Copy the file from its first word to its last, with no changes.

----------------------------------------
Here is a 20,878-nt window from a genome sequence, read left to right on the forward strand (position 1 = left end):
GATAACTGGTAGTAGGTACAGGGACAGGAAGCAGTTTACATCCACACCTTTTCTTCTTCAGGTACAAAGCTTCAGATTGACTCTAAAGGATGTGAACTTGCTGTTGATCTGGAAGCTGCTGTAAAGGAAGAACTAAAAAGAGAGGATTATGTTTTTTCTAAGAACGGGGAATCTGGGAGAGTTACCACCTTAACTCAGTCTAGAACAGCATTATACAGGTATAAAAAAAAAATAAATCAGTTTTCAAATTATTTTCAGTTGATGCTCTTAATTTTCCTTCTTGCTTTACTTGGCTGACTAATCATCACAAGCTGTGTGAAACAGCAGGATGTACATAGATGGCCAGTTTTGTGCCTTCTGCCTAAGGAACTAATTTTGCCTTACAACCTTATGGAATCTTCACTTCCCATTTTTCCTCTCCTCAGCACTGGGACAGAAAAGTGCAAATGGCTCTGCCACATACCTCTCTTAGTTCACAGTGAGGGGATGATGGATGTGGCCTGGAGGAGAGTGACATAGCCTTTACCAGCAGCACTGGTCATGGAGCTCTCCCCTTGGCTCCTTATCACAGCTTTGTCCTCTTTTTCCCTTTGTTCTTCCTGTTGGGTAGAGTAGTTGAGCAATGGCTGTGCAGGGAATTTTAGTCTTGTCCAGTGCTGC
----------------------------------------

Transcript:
Here is a 20,878-nt window from a genome sequence, read left to right on the forward strand (position 1 = left end):
GATAACTGGTAGTAGGTACAGGGACAGGAAGCAGTTTACATCCACACCTTTTCTTCTTCAGGTACAAAGCTTCAGATTGACTCTAAAGGATGTGAACTTGCTGTTGATCTGGAAGCTGCTGTAAAGGAAGAACTAAAAAGAGAGGATTATGTTTTTTCTAAGAACGGGGAATCTGGGAGAGTTACCACCTTAACTCAGTCTAGAACAGCATTATACAGGTATAAAAAAAAAATAAATCAGTTTTCAAATTATTTTCAGTTGATGCTCTTAATTTTCCTTCTTGCTTTACTTGGCTGACTAATCATCACAAGCTGTGTGAAACAGCAGGATGTACATAGATGGCCAGTTTTGTGCCTTCTGCCTAAGGAACTAATTTTGCCTTACAACCTTATGGAATCTTCACTTCCCATTTTTCCTCTCCTCAGCACTGGGACAGAAAAGTGCAAATGGCTCTGCCACATACCTCTCTTAGTTCACAGTGAGGGGATGATGGATGTGGCCTGGAGGAGAGTGACATAGCCTTTACCAGCAGCACTGGTCATGGAGCTCTCCCCTTGGCTCCTTATCACAGCTTTGTCCTCTTTTTCCCTTTGTTCTTCCTGTTGGGTAGAGTAGTTGAGCAATGGCTGTGCAGGGAATTTTAGTCTTGTCCAGTGCTGC